During one of those visits, on our tenth anniversary, right after our second vow renewal ceremony, we decided to make the island of New Providence our new home.  Our son was four years old and we could enroll him in a Pre-Kindergarten class at a nice international school, invest in what appeared to be a real estate boom market and live our island dreams while working remotely.  In 2006, VOIP technology had really improved so we got a local phone number for each of us to use.  Our clients never knew we were gone.

 

“Remember when we moved to The Bahamas?”  I asked Betty as I parked our rental car near the university we were visiting.

“I smell it, too.”  She smiled.

“Smell what?”  Our son asked.

 

Cable Beach is known as the Bahamian Riviera on New Providence island.  When we left California the first time, we chose this area because after so many years of visiting we were very comfortable there.   It felt like our second home.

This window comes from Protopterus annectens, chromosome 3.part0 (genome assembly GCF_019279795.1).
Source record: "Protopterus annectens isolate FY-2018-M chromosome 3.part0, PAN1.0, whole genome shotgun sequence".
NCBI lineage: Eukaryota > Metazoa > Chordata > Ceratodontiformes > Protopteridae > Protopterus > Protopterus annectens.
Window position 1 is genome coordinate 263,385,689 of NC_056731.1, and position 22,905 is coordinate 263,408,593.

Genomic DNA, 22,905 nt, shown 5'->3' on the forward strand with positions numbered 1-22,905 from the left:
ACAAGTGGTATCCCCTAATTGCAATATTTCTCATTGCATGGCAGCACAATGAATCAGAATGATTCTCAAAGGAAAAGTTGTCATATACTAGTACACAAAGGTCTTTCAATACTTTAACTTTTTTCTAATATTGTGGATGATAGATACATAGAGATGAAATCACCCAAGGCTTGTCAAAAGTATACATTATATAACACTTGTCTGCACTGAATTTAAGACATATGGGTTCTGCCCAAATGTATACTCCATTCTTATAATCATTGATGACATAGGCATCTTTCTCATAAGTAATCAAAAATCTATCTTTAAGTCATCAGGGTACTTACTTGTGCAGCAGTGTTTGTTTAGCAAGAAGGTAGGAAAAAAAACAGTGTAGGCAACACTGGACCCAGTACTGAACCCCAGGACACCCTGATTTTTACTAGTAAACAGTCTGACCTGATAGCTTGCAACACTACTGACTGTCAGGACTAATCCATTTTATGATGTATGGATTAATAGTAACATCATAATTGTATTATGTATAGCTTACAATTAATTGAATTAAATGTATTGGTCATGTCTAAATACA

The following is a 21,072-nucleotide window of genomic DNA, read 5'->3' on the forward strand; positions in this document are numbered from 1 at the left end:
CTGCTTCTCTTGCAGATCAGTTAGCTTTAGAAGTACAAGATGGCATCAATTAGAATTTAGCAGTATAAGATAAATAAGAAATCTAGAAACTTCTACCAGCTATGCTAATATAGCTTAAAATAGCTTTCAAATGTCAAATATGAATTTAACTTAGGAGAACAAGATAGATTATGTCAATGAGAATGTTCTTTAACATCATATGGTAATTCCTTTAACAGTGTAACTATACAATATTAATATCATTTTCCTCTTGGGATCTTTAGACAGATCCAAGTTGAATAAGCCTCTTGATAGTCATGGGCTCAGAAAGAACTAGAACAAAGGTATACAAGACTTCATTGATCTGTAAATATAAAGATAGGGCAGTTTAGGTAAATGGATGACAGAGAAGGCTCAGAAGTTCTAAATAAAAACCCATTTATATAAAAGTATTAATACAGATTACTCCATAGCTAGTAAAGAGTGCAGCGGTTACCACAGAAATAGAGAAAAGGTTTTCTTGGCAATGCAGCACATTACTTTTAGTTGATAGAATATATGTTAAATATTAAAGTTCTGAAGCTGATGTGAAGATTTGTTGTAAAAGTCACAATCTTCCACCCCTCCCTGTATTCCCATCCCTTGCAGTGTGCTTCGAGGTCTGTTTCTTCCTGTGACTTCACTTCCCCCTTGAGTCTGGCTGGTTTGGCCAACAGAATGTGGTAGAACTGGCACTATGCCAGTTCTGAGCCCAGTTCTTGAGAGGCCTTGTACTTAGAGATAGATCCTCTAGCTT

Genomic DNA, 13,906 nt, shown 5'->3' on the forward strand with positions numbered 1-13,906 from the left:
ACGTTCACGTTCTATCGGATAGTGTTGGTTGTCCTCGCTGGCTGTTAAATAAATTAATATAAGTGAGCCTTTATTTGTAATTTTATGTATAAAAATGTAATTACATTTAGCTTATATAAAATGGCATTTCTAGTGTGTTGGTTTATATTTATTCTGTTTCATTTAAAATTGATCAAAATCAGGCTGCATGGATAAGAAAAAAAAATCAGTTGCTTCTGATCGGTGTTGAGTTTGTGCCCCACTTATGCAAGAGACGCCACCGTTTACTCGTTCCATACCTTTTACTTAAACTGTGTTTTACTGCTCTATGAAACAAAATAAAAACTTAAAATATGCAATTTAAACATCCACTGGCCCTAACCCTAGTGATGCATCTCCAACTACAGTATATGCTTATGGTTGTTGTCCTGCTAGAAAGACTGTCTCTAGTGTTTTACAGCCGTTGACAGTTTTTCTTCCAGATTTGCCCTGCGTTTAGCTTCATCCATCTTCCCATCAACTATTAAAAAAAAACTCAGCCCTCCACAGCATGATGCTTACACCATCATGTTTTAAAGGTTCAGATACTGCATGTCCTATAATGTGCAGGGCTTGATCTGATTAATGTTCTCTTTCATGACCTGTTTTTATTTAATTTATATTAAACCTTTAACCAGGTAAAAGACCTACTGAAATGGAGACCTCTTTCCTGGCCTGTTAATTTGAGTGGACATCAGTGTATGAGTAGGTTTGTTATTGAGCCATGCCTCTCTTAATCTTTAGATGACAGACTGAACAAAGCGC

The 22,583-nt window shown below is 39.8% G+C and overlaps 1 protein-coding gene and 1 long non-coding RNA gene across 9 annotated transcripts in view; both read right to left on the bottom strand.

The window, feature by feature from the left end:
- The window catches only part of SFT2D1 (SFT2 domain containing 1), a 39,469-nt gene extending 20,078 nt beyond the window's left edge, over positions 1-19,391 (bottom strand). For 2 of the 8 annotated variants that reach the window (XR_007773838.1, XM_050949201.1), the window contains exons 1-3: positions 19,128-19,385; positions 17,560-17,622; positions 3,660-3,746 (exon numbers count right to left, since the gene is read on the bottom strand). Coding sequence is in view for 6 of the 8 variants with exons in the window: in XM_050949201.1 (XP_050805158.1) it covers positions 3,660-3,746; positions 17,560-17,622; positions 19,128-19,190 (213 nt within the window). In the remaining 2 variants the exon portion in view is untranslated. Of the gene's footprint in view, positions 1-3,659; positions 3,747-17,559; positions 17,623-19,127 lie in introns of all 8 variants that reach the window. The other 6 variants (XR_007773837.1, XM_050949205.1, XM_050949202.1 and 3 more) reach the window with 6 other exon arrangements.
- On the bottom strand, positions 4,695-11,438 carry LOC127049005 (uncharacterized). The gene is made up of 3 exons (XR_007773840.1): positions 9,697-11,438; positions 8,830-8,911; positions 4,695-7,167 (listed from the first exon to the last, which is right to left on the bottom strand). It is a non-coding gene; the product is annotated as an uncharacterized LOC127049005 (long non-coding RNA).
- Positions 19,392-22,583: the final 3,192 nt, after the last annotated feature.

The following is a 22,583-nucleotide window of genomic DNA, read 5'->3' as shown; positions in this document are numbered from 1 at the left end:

We also located a good school and a hospital nearby for our son.  He was so little, we could not risk living on some sandy spec of an island far from public services.

We rented a condo in Cable Beach and searched for a home to purchase.  BahaMar, a multi-billion-dollar resort, was transforming the entire neighborhood and everyone had BahaMar Fever.  Especially us.  I had done tons of research online using sites like Escape Artist and others.  I looked at every single home that was listed online but soon learned that the “MLS” in the Bahamas was not well maintained.  We would have better luck finding a place when we were actually there.